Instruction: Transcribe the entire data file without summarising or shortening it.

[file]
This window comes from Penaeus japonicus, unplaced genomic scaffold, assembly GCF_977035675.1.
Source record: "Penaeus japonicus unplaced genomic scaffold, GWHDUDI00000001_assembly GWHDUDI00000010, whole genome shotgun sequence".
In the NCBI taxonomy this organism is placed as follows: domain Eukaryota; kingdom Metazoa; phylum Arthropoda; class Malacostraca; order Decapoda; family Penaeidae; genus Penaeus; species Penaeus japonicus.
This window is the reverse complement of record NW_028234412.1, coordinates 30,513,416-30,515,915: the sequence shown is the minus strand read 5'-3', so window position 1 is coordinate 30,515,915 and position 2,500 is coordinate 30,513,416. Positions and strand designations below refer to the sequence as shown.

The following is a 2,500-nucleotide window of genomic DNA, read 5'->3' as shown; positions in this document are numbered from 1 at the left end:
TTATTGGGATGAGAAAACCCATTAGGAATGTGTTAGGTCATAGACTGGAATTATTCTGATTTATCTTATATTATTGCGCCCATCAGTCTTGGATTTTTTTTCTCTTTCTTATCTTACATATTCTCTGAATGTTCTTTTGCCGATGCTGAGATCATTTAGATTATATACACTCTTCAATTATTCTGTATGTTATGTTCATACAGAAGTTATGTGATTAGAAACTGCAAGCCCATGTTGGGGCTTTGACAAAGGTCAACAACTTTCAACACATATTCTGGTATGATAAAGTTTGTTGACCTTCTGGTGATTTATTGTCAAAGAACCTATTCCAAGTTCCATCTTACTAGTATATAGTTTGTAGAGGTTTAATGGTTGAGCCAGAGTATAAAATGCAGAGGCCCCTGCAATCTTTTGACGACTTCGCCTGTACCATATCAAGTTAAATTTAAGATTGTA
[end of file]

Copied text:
This window comes from Penaeus japonicus, unplaced genomic scaffold, assembly GCF_977035675.1.
Source record: "Penaeus japonicus unplaced genomic scaffold, GWHDUDI00000001_assembly GWHDUDI00000010, whole genome shotgun sequence".
In the NCBI taxonomy this organism is placed as follows: domain Eukaryota; kingdom Metazoa; phylum Arthropoda; class Malacostraca; order Decapoda; family Penaeidae; genus Penaeus; species Penaeus japonicus.
This window is the reverse complement of record NW_028234412.1, coordinates 30,513,416-30,515,915: the sequence shown is the minus strand read 5'-3', so window position 1 is coordinate 30,515,915 and position 2,500 is coordinate 30,513,416. Positions and strand designations below refer to the sequence as shown.

The following is a 2,500-nucleotide window of genomic DNA, read 5'->3' as shown; positions in this document are numbered from 1 at the left end:
TTATTGGGATGAGAAAACCCATTAGGAATGTGTTAGGTCATAGACTGGAATTATTCTGATTTATCTTATATTATTGCGCCCATCAGTCTTGGATTTTTTTTCTCTTTCTTATCTTACATATTCTCTGAATGTTCTTTTGCCGATGCTGAGATCATTTAGATTATATACACTCTTCAATTATTCTGTATGTTATGTTCATACAGAAGTTATGTGATTAGAAACTGCAAGCCCATGTTGGGGCTTTGACAAAGGTCAACAACTTTCAACACATATTCTGGTATGATAAAGTTTGTTGACCTTCTGGTGATTTATTGTCAAAGAACCTATTCCAAGTTCCATCTTACTAGTATATAGTTTGTAGAGGTTTAATGGTTGAGCCAGAGTATAAAATGCAGAGGCCCCTGCAATCTTTTGACGACTTCGCCTGTACCATATCAAGTTAAATTTAAGATTGTA